Politics

Why did the IDF employ top-tier anti-ballistic tech against Syria strike? – Arab-Israeli Conflict


IAF fighter jets during the Red Flag joint exercise at Nellis air force base in Nevada .
(photo credit:COURTESY IDF SPOKESMAN’S OFFICE)


It was without a doubt the most serious incident between Israel and Syria since the outbreak of the disastrous civil war which marked a bloody six year anniversary this past week.

Israeli jets, which had carried out airstrikes against several targets in Syria, were targeted by three anti-aircraft missiles which were shot down by Israel’s Arrow advanced missile defense system in the first usage of the system in a combat situation.

According to Arab media, the jets had targeted a delivery of advanced weaponry to Hezbollah, and the Syrian army claimed to have hit one jet and shot down another with their missiles, likely the Soviet-era SA-5s, a claim denied by the Israel Air Force.

The Arrow 3

While there are few doubts about the IAF’s ability to prevail in such circumstances, it is curious as to why the decision was made to use the advanced Arrow interceptor.

The Arrow system has been in use by Israel since the 1990s, and in January the Israel Air Force officially took delivery of the first Arrow-3 interceptor, the most advanced Arrow system.

It is a highly maneuverable system designed to provide ultimate air defense by intercepting ballistic missiles when they are still outside the Earth’s atmosphere and the Arrow-3 is considered one of the world’s best interceptors due to its breakthrough technological capabilities.

Produced by IAI, the Arrow 3 forms the uppermost layer of Israel’s multilayered defense system along with the Arrow 2, David’s Sling and Iron Dome system.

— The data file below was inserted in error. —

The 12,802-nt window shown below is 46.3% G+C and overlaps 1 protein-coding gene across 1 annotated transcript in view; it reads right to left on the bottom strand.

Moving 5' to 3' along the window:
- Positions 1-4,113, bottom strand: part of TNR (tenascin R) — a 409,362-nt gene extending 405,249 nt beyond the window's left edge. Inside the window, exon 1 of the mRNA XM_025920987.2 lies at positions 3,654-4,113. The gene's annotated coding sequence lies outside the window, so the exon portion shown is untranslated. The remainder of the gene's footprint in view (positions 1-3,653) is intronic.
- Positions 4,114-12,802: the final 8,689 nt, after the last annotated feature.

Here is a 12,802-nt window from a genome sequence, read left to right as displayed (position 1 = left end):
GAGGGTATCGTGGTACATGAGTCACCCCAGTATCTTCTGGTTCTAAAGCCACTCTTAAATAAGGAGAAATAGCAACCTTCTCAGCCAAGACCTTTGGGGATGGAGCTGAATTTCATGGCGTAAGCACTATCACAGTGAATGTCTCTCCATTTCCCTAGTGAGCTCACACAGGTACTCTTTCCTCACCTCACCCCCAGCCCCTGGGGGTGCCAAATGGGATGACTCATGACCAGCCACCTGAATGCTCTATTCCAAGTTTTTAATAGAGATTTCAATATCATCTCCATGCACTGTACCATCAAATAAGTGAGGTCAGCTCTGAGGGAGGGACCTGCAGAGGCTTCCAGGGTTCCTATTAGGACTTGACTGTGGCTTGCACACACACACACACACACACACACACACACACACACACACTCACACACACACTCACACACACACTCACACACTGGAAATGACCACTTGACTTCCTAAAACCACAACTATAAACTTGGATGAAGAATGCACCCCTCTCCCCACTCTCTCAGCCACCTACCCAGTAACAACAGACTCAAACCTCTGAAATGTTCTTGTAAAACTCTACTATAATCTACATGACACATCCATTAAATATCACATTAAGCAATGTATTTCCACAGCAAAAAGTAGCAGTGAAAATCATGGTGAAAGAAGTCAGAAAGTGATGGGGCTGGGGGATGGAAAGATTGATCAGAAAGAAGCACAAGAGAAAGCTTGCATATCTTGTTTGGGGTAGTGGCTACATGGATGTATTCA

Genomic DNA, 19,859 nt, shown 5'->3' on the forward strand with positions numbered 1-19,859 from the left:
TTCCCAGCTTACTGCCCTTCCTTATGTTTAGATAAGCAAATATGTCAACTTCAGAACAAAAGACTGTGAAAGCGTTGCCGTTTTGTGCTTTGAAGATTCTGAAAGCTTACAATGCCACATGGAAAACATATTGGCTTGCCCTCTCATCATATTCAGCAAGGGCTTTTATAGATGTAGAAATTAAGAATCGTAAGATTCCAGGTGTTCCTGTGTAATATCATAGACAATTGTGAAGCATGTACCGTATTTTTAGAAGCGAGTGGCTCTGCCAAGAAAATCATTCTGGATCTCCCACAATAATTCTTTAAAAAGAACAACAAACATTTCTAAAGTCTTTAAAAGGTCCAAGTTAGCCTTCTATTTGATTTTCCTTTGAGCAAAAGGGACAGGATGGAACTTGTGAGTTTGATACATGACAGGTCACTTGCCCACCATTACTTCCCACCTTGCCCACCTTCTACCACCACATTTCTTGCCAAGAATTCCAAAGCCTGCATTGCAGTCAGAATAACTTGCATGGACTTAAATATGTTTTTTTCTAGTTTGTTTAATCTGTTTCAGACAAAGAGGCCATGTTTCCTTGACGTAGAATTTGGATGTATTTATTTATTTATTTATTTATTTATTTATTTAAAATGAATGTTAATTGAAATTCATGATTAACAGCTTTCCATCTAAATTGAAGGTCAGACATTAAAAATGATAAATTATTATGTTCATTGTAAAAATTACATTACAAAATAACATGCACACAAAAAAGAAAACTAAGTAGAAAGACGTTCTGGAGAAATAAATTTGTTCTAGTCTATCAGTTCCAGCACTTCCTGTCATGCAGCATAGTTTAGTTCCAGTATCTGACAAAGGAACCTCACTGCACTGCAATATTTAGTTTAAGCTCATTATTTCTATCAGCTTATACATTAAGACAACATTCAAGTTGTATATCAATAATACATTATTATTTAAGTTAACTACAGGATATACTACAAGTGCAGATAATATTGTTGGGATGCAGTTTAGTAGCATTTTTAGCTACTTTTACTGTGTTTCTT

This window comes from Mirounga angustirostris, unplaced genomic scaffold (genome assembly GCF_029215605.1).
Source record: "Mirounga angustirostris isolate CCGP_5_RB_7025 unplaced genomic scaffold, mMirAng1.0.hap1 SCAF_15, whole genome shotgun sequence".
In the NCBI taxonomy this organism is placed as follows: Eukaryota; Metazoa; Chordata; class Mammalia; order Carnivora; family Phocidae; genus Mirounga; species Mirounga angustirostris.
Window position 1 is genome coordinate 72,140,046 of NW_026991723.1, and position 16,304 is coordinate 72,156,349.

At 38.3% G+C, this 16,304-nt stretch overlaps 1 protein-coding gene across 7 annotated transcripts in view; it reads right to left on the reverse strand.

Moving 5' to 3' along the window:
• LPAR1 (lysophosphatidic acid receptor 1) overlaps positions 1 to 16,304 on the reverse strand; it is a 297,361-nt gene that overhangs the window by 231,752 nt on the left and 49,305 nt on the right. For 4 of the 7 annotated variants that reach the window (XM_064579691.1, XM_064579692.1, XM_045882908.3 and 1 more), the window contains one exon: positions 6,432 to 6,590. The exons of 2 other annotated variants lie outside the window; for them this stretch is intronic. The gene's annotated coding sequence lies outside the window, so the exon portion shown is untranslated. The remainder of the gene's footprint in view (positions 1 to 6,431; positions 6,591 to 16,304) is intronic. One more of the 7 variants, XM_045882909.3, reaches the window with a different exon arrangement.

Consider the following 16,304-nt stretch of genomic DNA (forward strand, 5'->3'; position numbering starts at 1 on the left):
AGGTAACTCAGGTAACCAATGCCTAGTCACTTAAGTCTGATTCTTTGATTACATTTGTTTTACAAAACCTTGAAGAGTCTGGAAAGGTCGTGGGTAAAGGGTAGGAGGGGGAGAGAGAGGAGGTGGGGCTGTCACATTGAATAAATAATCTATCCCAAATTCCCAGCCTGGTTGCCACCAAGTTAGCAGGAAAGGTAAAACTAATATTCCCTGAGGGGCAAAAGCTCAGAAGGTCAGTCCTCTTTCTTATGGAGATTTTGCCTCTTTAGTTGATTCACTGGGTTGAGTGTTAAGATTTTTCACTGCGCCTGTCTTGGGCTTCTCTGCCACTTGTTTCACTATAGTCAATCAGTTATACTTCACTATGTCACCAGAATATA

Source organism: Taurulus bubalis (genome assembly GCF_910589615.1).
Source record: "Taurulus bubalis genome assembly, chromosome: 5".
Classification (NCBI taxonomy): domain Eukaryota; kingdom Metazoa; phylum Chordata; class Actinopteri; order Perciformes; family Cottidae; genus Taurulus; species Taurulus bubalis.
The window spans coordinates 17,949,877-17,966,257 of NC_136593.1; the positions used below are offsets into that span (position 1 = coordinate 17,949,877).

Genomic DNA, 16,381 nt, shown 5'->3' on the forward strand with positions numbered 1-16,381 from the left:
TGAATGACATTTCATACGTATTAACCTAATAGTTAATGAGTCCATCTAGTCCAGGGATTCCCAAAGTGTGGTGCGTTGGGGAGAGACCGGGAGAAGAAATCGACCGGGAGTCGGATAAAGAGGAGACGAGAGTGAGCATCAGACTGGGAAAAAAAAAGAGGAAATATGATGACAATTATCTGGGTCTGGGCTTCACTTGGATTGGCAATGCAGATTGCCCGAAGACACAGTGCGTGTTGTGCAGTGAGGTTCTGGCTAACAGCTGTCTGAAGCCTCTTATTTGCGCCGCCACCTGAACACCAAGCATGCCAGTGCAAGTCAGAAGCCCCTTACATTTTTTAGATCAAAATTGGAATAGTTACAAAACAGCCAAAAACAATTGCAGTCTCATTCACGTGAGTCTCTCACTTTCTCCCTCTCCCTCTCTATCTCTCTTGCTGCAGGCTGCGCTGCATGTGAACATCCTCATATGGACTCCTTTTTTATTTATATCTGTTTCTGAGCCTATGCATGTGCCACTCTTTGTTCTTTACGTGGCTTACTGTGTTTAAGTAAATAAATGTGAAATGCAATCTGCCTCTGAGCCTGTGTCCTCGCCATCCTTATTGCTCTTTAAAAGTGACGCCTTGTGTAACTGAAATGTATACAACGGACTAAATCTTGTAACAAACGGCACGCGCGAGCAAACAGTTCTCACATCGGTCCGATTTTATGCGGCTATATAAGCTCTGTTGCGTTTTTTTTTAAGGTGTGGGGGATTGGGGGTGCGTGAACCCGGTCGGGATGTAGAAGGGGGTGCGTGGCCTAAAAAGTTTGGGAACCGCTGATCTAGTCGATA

Syria’s air defenses are largely Russian, with SA-2s, SA-5s, and SA-6s as well as the more sophisticated tactical surface-to-air missiles such as the SA-17s and SA-22 systems. And while the majority of them have been neglected during the war, it is not the first time that they have been used against Israeli jets.

In September 2016, Israeli jets who had carried out retaliatory strikes in Syria were targeted with surface-to-air missiles as they were on their way back to base. That time, too, no Israeli aircraft were endangered, despite Syria claiming to have shot down one of the jets. While it is a similar case to Friday morning’s case, Israel did not use any missile-defense countermeasures during that incident.

Up to a month after that incident, Israel enjoyed air superiority in the Middle East, despite the Russian intervention in Syria. In October, Russia deployed the mobile S-300 and S-400 anti-aircraft batteries capable of engaging multiple aircraft and ballistic missiles up to 380 kilometers away – virtually all of Syria, as well as significant parts of Israel and other neighboring countries such as Turkey and Jordan.

Prime Minister Benjamin Netanyahu and Russian President Vladimir Putin have met several times since then, including just last week, and the two have implemented a system over Syria to coordinate their actions in order to avoid accidental clashes.

Netanyahu is said to have reiterated to Putin Israel’s “clear and understandable” red lines obliging Israel to act to prevent “game-changing weaponry” from getting into the hands of Hezbollah, as well as Jerusalem’s “resolute opposition to the consolidation of Iran and its proxies in Syria.”

Israel is believed to have carried out numerous attacks targeting Hezbollah militants, weapons convoys and infrastructure in Syria since January 2013, preventing what Prime Minister Benjamin Netanyahu says would be “game-changing weaponry” falling into the hands of the militant group.

Israel has also reportedly carried out airstrikes inside Syria against senior Iranian and Hezbollah commanders such as against Jihad Munigyeh, the son of the late Hezbollah military chief Imad Munigyeh, near the city of Quneitra in January 2015, and prominent Hezbollah leader Samir Quntar in December 2015.

Following another reported Israeli airstrike in January against a target in Damascus’s Mezze airbase, the Syrian army command warned Israel against further strikes, saying that the “Syrian army command and armed forces warn Israel of the repercussions of the flagrant attack, and stresses its continued fight against [this] terrorism and [aim to] amputate the arms of the perpetrators.”

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